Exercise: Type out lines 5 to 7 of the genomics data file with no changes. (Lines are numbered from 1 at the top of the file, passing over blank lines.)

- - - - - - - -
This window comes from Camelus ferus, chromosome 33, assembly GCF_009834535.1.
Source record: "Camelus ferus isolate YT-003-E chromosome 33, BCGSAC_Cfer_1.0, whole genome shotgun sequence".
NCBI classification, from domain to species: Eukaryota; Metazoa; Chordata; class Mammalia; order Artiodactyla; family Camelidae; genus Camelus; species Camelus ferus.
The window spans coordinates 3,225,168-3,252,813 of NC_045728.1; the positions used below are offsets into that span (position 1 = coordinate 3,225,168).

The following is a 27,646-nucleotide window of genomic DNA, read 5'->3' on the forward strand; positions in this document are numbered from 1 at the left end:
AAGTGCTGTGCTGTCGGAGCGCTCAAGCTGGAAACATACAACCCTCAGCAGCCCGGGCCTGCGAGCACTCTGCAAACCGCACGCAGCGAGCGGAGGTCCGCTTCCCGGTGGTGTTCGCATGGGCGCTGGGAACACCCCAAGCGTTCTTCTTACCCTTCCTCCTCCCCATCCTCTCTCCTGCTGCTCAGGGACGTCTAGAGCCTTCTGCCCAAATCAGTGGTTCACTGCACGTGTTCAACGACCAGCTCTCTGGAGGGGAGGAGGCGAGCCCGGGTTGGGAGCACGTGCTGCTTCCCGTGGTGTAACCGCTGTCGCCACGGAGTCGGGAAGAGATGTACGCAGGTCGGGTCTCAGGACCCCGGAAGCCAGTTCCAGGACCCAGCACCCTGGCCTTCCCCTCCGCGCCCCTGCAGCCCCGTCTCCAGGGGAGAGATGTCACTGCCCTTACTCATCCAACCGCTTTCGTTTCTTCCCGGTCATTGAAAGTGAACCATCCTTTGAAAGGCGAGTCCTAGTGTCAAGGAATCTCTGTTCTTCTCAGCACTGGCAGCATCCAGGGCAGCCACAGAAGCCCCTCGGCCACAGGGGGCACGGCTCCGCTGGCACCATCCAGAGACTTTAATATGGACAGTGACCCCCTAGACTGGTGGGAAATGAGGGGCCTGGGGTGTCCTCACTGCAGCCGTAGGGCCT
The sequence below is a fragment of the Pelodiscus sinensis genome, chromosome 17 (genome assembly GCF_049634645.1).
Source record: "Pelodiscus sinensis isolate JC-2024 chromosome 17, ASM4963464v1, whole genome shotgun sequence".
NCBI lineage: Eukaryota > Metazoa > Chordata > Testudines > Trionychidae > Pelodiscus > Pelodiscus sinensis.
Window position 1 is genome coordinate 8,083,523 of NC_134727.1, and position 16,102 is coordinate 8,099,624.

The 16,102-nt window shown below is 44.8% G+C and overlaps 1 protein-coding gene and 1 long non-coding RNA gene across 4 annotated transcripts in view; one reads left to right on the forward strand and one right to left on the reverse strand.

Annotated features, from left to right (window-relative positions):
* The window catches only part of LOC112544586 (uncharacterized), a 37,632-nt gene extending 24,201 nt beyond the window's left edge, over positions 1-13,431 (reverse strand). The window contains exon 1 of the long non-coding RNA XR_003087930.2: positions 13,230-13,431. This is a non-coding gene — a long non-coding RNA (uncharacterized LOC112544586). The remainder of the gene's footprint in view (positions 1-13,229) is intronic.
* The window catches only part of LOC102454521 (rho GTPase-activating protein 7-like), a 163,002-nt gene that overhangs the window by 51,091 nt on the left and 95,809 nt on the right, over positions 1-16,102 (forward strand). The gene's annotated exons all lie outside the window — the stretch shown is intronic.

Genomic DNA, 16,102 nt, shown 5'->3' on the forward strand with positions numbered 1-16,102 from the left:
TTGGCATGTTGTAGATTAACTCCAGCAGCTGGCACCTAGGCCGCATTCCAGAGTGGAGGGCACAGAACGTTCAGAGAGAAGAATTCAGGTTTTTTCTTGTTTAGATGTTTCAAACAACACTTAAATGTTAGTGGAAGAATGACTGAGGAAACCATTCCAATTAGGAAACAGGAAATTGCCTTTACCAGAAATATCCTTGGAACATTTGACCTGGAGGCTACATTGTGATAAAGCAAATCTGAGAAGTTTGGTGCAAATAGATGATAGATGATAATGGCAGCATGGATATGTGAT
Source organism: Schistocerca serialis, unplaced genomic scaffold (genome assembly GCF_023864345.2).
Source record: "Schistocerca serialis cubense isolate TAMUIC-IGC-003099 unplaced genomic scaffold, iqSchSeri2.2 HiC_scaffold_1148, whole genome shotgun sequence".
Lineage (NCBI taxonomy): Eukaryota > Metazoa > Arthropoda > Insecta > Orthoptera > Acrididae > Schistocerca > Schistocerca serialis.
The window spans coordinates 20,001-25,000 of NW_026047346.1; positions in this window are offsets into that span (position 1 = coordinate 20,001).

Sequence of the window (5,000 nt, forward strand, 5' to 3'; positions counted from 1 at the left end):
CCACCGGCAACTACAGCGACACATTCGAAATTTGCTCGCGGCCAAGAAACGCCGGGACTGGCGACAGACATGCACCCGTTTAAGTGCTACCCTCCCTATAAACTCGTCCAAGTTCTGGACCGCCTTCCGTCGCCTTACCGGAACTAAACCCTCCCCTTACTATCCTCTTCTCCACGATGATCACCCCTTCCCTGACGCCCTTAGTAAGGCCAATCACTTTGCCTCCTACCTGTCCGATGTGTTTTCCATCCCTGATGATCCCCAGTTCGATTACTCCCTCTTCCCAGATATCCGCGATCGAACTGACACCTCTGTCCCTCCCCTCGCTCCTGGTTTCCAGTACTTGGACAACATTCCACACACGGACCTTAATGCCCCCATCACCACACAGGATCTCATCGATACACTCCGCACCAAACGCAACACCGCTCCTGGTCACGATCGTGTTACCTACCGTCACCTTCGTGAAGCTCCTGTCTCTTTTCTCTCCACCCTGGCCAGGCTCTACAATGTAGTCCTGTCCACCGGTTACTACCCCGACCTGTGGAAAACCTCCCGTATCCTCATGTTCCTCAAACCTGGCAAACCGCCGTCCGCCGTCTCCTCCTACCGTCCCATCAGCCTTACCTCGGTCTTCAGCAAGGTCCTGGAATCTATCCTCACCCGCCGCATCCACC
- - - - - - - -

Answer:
The following is a 27,646-nucleotide window of genomic DNA, read 5'->3' on the forward strand; positions in this document are numbered from 1 at the left end:
AAGTGCTGTGCTGTCGGAGCGCTCAAGCTGGAAACATACAACCCTCAGCAGCCCGGGCCTGCGAGCACTCTGCAAACCGCACGCAGCGAGCGGAGGTCCGCTTCCCGGTGGTGTTCGCATGGGCGCTGGGAACACCCCAAGCGTTCTTCTTACCCTTCCTCCTCCCCATCCTCTCTCCTGCTGCTCAGGGACGTCTAGAGCCTTCTGCCCAAATCAGTGGTTCACTGCACGTGTTCAACGACCAGCTCTCTGGAGGGGAGGAGGCGAGCCCGGGTTGGGAGCACGTGCTGCTTCCCGTGGTGTAACCGCTGTCGCCACGGAGTCGGGAAGAGATGTACGCAGGTCGGGTCTCAGGACCCCGGAAGCCAGTTCCAGGACCCAGCACCCTGGCCTTCCCCTCCGCGCCCCTGCAGCCCCGTCTCCAGGGGAGAGATGTCACTGCCCTTACTCATCCAACCGCTTTCGTTTCTTCCCGGTCATTGAAAGTGAACCATCCTTTGAAAGGCGAGTCCTAGTGTCAAGGAATCTCTGTTCTTCTCAGCACTGGCAGCATCCAGGGCAGCCACAGAAGCCCCTCGGCCACAGGGGGCACGGCTCCGCTGGCACCATCCAGAGACTTTAATATGGACAGTGACCCCCTAGACTGGTGGGAAATGAGGGGCCTGGGGTGTCCTCACTGCAGCCGTAGGGCCT
The sequence below is a fragment of the Pelodiscus sinensis genome, chromosome 17 (genome assembly GCF_049634645.1).